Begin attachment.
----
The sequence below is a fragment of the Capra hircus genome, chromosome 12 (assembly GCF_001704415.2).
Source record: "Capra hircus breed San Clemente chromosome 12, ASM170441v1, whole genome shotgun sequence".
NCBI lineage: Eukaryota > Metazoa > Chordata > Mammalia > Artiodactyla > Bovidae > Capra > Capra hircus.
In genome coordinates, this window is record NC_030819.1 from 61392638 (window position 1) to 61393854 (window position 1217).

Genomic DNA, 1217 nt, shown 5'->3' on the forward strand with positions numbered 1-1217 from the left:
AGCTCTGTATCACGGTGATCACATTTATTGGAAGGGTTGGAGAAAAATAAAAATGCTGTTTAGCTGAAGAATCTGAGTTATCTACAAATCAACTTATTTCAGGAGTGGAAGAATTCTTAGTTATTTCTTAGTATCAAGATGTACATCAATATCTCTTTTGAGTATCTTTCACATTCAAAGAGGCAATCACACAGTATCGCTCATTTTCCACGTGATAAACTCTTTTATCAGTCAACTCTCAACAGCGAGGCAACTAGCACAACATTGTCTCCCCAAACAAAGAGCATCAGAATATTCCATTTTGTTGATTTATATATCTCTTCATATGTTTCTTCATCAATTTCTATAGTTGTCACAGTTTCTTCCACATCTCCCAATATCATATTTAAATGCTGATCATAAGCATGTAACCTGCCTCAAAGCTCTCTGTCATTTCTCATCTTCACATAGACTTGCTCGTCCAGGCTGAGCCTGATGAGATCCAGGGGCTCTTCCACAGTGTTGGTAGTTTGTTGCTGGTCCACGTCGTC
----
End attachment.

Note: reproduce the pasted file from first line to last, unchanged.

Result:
The sequence below is a fragment of the Capra hircus genome, chromosome 12 (assembly GCF_001704415.2).
Source record: "Capra hircus breed San Clemente chromosome 12, ASM170441v1, whole genome shotgun sequence".
NCBI lineage: Eukaryota > Metazoa > Chordata > Mammalia > Artiodactyla > Bovidae > Capra > Capra hircus.
In genome coordinates, this window is record NC_030819.1 from 61392638 (window position 1) to 61393854 (window position 1217).

Genomic DNA, 1217 nt, shown 5'->3' on the forward strand with positions numbered 1-1217 from the left:
AGCTCTGTATCACGGTGATCACATTTATTGGAAGGGTTGGAGAAAAATAAAAATGCTGTTTAGCTGAAGAATCTGAGTTATCTACAAATCAACTTATTTCAGGAGTGGAAGAATTCTTAGTTATTTCTTAGTATCAAGATGTACATCAATATCTCTTTTGAGTATCTTTCACATTCAAAGAGGCAATCACACAGTATCGCTCATTTTCCACGTGATAAACTCTTTTATCAGTCAACTCTCAACAGCGAGGCAACTAGCACAACATTGTCTCCCCAAACAAAGAGCATCAGAATATTCCATTTTGTTGATTTATATATCTCTTCATATGTTTCTTCATCAATTTCTATAGTTGTCACAGTTTCTTCCACATCTCCCAATATCATATTTAAATGCTGATCATAAGCATGTAACCTGCCTCAAAGCTCTCTGTCATTTCTCATCTTCACATAGACTTGCTCGTCCAGGCTGAGCCTGATGAGATCCAGGGGCTCTTCCACAGTGTTGGTAGTTTGTTGCTGGTCCACGTCGTC